Pregnant students need to be treated the same as other students, shouldn't have to provide medical certification that they can be in school, and have absences related to their pregnancy excused, the U.S. Department of Education said in a letter to school districts today.
"By ensuring that the student has the opportunity to maintain her academic status, we can encourage young parents to work toward graduation instead of choosing to drop out of school," wrote Seth Galanter, the acting assistant secretary of the office for civil rights, in the letter.
And when students return to school after pregnancy, they must be allowed to return to the same academic and extracurricular activities as before they left, Galanter said.
The message to districts, colleges, and universities also included this pamphlet on supporting the academic needs of pregnant and parenting students and a directory of local Education Department offices for civil rights, which can provide technical assistance.
Last year was the 40th anniversary of the federal Title IX law, which provides for equal opportunities for all students. For many pregnant and parenting students, keeping access to the same school options they had prior to pregnancy remains a huge challenge.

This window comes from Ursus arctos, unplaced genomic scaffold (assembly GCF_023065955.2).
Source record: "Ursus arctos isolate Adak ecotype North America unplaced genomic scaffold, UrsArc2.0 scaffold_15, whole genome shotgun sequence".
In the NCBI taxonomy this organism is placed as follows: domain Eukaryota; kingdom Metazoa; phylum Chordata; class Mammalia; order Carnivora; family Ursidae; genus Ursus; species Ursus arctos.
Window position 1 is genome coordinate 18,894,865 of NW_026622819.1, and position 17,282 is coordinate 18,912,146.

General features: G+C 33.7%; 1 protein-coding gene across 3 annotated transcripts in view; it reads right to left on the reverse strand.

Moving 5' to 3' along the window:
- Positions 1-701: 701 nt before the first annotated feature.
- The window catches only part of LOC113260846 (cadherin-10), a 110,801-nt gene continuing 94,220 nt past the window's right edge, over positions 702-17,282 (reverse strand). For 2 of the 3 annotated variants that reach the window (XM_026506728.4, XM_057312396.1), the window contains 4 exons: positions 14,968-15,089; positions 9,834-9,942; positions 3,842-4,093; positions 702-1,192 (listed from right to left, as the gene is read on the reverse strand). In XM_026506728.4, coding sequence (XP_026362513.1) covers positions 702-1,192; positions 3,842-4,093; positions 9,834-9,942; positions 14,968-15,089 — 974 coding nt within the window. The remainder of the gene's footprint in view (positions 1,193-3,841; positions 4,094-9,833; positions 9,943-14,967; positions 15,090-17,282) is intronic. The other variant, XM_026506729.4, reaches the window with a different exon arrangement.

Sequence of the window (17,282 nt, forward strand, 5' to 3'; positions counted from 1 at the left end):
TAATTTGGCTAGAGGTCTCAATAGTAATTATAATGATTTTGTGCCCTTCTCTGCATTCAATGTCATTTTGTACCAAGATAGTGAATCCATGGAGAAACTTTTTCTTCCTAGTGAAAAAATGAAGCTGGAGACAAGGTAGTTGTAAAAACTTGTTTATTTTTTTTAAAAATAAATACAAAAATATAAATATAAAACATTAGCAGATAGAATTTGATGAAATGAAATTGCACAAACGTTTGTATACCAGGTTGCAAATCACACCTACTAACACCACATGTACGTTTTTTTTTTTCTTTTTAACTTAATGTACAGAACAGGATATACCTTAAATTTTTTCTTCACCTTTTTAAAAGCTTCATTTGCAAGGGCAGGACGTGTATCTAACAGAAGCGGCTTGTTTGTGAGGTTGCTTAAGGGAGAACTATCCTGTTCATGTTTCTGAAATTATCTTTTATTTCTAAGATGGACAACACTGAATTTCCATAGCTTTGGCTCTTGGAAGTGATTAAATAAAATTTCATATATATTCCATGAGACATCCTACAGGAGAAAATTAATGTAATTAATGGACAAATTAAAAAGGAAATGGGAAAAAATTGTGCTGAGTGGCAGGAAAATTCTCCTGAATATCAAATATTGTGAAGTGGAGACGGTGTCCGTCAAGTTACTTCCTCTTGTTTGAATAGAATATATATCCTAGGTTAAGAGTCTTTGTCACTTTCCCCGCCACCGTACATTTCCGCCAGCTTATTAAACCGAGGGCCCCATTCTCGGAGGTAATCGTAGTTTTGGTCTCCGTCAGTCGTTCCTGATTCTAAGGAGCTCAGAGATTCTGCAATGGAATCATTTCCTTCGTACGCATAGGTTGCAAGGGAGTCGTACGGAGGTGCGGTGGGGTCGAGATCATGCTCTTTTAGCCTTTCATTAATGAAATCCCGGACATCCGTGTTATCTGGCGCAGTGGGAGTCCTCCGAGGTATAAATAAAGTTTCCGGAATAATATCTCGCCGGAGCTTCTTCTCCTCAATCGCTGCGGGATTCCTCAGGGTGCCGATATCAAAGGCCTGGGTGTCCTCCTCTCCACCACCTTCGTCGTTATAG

As recently as 2011, Michigan had a law banning pregnant students from getting the same at-home educational services as students who might be unable to attend school for any other medical condition. Georgia had a similar law until 2009.
The National Coalition for Women and Girls in Education outlined some of the other challenges pregnant and parenting teens have faced on the 40th anniversary of Title IX.
In the letter, Galanter said that 26 percent of young men and young women combined who had dropped out of public high schools, and a third of young women, said that becoming a parent was a major factor in their decision to leave school. Only 51 percent of young women who had a child before age 20 earned their high school diploma by age 22.
And things only get worse from there: Only 2 percent of young women who had a child before turning 18 earned a college degree by 30.
"This low education attainment means that young parents are more likely than their peers to be unemployed or underemployed, and the ones who do find jobs will, on average, earn significantly less than their peers," he wrote.
Over the last four years, the office for civil rights said it had received 59 complaints about violations of the rights of pregnant and parenting teens.
"Pregnant and parenting students have always been protected under Title IX, but this guidance provides much-needed clarification and concrete steps schools must take to support these students," Lisa Maatz, the vice president of government relations for the American Assocation of University Women. "AAUW is pleased that the Department of Education has made it abundantly clear that schools may not deny mothers and fathers educational opportunities that are provided to other students."